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Osho Audiobook - Individual Talk: Live Zen, # 14, (mp3) - answer, believe, nansen

 

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Beat the Drum

Talk #14 of the Series, Live Zen

Osho,
Would you agree with Kasan that there is a state beyond learning?


The second question: Is it possible to hear through the eyes and see with the ears? That's what feels to be happening during these discourses.
Would you please comment?


And the third question:What did the monk mean by his last question? To speak of how to treat a buddha sounds as if one has some control over how one will be in his presence, as if there might be a certain protocol to be observed.
Would you please explain?


"Maneesha, before I talk about the anecdote, I would like… Who is at the drum? Nivedano, beat the drum first.

"

"(Drumbeat)

"You will have to do it again and again whenever I say….

"This anecdote about Kasan's beating the drum looks so simple from the outside, but from the inside it has tremendous meaning and is multidimensional."
 
 
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Osho International
68 mins
17.07 MB
 
 
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Osho continues:
"The first….

"You have to understand what a drum is.

"A drum is emptiness enclosed.

"Nivedano…

"(Drumbeat)

"There is nothing inside the drum. That is our actual state. We are just an outside cover, inside is emptiness. And just as the drum can speak out of emptiness, you are doing everything out of emptiness. This is one dimension of the meaning of Kasan's beating the drum.

"The other dimension is that whatever question is asked to him, he goes on saying in answer, 'Beating the drum.' It does not matter what question you are asking – there may be millions of questions but there is only one answer:

"Nivedano…

"(Drumbeat)

"…and the answer cannot be verbalized. That's why Kasan used to keep a drum by his side. You ask him anything – it does not matter what you are asking, he will simply beat the drum. That was his answer.

"Reduced to your understanding it means, 'Be nothing just like the drum and you will find the answer. I cannot give it to you, it is your own emptiness. At the most I can hit you from the outside, but the sound comes from within you.'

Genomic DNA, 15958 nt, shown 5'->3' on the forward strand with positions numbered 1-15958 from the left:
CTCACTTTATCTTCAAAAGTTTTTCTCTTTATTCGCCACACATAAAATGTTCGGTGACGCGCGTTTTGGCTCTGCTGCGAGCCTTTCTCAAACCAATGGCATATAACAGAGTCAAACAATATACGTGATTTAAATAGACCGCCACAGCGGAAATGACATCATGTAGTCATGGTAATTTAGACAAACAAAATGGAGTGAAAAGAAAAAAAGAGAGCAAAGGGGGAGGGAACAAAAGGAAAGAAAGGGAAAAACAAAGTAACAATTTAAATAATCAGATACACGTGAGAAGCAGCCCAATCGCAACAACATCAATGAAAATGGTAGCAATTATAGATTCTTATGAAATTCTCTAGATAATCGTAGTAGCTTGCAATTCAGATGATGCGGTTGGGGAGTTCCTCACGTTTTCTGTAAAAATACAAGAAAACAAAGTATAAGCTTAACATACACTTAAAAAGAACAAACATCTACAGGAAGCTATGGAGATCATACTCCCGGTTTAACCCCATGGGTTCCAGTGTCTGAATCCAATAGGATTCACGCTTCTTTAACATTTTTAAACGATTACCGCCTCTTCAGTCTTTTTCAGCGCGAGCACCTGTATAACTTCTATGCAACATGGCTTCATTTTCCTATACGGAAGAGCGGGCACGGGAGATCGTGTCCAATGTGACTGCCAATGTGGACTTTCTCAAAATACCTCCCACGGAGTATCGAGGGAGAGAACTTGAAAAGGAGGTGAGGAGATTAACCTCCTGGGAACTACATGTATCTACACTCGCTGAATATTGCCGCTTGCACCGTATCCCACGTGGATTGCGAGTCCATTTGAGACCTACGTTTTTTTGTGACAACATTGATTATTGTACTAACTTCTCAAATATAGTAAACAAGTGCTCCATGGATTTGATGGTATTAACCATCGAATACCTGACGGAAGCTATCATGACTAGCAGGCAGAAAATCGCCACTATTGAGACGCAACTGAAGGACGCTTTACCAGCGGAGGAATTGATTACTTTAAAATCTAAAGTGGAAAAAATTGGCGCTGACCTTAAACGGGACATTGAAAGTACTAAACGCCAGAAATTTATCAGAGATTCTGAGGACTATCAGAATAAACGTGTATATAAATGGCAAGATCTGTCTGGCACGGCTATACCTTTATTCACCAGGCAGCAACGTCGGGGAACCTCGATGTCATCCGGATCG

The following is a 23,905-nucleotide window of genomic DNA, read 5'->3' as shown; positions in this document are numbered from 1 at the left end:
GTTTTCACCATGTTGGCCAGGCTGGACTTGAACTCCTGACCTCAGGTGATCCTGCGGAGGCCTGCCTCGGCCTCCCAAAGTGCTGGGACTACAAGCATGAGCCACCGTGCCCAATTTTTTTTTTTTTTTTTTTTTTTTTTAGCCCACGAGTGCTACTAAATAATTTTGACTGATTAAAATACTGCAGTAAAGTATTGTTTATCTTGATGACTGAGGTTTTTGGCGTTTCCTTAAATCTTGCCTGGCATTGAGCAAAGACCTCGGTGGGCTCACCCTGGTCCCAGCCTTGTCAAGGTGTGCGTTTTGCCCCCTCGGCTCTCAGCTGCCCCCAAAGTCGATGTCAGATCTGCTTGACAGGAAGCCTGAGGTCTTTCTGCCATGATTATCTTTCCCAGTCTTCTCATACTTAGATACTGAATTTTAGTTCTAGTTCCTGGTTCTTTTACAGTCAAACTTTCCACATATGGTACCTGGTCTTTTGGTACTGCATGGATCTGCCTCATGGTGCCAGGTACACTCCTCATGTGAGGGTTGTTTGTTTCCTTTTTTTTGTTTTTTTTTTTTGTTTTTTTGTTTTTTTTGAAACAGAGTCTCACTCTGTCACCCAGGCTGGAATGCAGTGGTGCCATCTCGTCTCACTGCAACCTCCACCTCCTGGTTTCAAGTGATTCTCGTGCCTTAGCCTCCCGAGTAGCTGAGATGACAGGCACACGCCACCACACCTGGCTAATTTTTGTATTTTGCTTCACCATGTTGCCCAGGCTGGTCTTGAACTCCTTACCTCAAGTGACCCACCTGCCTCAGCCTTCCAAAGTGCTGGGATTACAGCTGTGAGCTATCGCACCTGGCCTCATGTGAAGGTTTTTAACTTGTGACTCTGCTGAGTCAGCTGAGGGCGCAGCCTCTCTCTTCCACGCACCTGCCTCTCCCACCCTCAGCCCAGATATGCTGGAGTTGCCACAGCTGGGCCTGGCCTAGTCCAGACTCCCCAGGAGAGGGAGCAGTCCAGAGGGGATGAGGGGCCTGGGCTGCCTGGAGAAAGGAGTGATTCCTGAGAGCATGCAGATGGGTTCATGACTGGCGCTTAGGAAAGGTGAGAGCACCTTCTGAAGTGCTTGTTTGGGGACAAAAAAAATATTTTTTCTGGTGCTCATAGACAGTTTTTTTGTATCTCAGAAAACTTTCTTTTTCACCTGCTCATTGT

Kasan said, 'Learning by study is called hearing; learning no more is called nearness; transcending these two is true passing.'
"Kasan is certainly a master as far as finding exact analogies from the experience of no-mind to the world of mind. Nobody surpasses him. You have to understand him slowly: Learning by study is called hearing. Somebody else has written, you have studied it; somebody else is teaching, you have studied him – but it is all only hearing, it is not experience. Knowledge cannot be converted into experience. On the contrary, it is the greatest barrier to experience. Learning by study is called hearing.

"He says that at the most the studious, the learned can be said to be people who have heard it. Not that they have known it.

"Every Buddhist scripture starts with the words, 'I have heard….' There are thousands of Buddhist scriptures, but without any exception, every scripture begins with the words, 'I have heard' – a deep sincerity, a truthfulness. 'Buddha may have known, but as far as I am concerned, I have only heard.'

"Learning no more is called nearness."
In this title, Osho talks on the following topics:

answer… believe… crazy… sensitivity… nansen… setcho
 

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